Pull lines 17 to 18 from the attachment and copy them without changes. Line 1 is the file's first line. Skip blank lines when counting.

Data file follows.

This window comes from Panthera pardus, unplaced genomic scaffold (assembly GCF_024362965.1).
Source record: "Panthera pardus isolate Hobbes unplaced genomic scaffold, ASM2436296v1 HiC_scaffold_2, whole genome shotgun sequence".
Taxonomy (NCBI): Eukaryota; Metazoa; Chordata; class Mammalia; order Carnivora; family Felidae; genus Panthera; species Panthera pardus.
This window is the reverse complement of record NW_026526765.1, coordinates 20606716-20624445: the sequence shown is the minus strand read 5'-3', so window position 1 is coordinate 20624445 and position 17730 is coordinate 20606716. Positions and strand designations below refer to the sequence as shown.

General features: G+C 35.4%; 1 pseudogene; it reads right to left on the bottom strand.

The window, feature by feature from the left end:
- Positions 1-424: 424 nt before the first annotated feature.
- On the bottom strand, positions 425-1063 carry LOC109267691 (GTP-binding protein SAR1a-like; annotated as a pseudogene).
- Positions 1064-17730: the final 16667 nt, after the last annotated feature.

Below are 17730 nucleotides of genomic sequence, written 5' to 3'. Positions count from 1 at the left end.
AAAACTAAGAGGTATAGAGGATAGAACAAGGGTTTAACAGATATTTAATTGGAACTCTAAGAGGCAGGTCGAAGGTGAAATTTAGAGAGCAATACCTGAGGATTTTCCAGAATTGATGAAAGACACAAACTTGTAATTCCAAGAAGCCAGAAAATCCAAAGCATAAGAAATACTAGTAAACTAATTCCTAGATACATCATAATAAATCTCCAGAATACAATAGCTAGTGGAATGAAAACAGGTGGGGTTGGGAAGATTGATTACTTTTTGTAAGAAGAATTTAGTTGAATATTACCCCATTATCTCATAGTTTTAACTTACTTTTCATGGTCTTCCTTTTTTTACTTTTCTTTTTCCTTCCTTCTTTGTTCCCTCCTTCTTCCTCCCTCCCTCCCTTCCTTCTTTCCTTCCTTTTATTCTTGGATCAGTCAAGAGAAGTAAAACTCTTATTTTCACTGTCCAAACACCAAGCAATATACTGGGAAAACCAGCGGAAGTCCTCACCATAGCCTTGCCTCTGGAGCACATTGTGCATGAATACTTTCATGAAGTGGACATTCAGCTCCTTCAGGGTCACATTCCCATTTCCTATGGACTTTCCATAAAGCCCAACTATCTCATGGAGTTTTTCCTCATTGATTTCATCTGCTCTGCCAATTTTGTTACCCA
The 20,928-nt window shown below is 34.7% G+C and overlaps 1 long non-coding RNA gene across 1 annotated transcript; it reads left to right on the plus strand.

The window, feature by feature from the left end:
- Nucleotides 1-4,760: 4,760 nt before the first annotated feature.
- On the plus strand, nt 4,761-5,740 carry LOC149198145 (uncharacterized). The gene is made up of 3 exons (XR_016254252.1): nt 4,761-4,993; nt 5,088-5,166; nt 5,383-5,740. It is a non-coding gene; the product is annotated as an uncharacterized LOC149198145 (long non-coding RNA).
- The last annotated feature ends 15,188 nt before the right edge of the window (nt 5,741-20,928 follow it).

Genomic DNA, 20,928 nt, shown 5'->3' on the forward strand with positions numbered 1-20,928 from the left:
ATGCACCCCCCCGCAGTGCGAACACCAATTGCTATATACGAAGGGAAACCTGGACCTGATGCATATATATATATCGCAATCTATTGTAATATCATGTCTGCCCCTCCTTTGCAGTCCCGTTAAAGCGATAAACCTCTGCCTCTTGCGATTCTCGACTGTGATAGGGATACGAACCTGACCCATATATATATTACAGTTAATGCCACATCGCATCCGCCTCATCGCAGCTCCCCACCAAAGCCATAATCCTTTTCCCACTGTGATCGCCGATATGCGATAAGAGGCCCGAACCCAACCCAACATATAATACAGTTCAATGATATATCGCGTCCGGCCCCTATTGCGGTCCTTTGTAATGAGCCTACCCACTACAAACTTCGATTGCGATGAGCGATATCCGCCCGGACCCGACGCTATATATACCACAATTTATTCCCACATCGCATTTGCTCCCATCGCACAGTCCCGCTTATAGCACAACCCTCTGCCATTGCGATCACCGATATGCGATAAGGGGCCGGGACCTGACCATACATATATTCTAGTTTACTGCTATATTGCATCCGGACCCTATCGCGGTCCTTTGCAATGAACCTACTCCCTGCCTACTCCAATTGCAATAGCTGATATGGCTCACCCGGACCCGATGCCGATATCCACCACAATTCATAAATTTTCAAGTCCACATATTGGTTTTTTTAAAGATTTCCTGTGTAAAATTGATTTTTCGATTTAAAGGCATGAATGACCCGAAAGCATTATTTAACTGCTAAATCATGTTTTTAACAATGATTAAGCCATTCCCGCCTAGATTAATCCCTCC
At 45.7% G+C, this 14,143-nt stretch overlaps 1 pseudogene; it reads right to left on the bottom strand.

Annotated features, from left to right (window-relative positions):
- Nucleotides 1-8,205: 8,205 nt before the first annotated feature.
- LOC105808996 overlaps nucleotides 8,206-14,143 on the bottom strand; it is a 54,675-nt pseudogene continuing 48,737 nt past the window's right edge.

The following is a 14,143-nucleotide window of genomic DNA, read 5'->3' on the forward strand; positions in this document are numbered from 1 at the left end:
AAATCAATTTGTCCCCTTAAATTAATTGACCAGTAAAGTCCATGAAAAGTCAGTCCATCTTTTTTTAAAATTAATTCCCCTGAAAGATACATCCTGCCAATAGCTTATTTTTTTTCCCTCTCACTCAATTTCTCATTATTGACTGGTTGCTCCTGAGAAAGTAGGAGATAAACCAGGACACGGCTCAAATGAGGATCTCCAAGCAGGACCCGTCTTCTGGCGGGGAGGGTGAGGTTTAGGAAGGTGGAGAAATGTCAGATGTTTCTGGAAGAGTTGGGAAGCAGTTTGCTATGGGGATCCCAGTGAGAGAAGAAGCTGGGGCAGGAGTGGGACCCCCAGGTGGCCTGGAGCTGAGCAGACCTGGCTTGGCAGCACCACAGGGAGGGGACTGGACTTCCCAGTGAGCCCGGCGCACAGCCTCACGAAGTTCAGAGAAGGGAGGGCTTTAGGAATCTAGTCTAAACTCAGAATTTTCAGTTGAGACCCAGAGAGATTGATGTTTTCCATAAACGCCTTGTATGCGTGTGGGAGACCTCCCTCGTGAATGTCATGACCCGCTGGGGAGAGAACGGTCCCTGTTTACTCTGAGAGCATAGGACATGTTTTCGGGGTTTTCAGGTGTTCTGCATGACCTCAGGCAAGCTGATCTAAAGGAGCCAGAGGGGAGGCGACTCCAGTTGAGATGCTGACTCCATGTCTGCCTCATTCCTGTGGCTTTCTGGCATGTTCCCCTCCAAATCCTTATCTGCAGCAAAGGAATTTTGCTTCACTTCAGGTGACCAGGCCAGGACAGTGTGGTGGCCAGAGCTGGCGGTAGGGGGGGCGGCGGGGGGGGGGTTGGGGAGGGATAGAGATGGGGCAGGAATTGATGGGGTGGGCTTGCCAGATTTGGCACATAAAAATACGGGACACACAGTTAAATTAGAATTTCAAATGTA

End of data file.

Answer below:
Genomic DNA, 20,928 nt, shown 5'->3' on the forward strand with positions numbered 1-20,928 from the left:
ATGCACCCCCCCGCAGTGCGAACACCAATTGCTATATACGAAGGGAAACCTGGACCTGATGCATATATATATATCGCAATCTATTGTAATATCATGTCTGCCCCTCCTTTGCAGTCCCGTTAAAGCGATAAACCTCTGCCTCTTGCGATTCTCGACTGTGATAGGGATACGAACCTGACCCATATATATATTACAGTTAATGCCACATCGCATCCGCCTCATCGCAGCTCCCCACCAAAGCCATAATCCTTTTCCCACTGTGATCGCCGATATGCGATAAGAGGCCCGAACCCAACCCAACATATAATACAGTTCAATGATATATCGCGTCCGGCCCCTATTGCGGTCCTTTGTAATGAGCCTACCCACTACAAACTTCGATTGCGATGAGCGATATCCGCCCGGACCCGACGCTATATATACCACAATTTATTCCCACATCGCATTTGCTCCCATCGCACAGTCCCGCTTATAGCACAACCCTCTGCCATTGCGATCACCGATATGCGATAAGGGGCCGGGACCTGACCATACATATATTCTAGTTTACTGCTATATTGCATCCGGACCCTATCGCGGTCCTTTGCAATGAACCTACTCCCTGCCTACTCCAATTGCAATAGCTGATATGGCTCACCCGGACCCGATGCCGATATCCACCACAATTCATAAATTTTCAAGTCCACATATTGGTTTTTTTAAAGATTTCCTGTGTAAAATTGATTTTTCGATTTAAAGGCATGAATGACCCGAAAGCATTATTTAACTGCTAAATCATGTTTTTAACAATGATTAAGCCATTCCCGCCTAGATTAATCCCTCC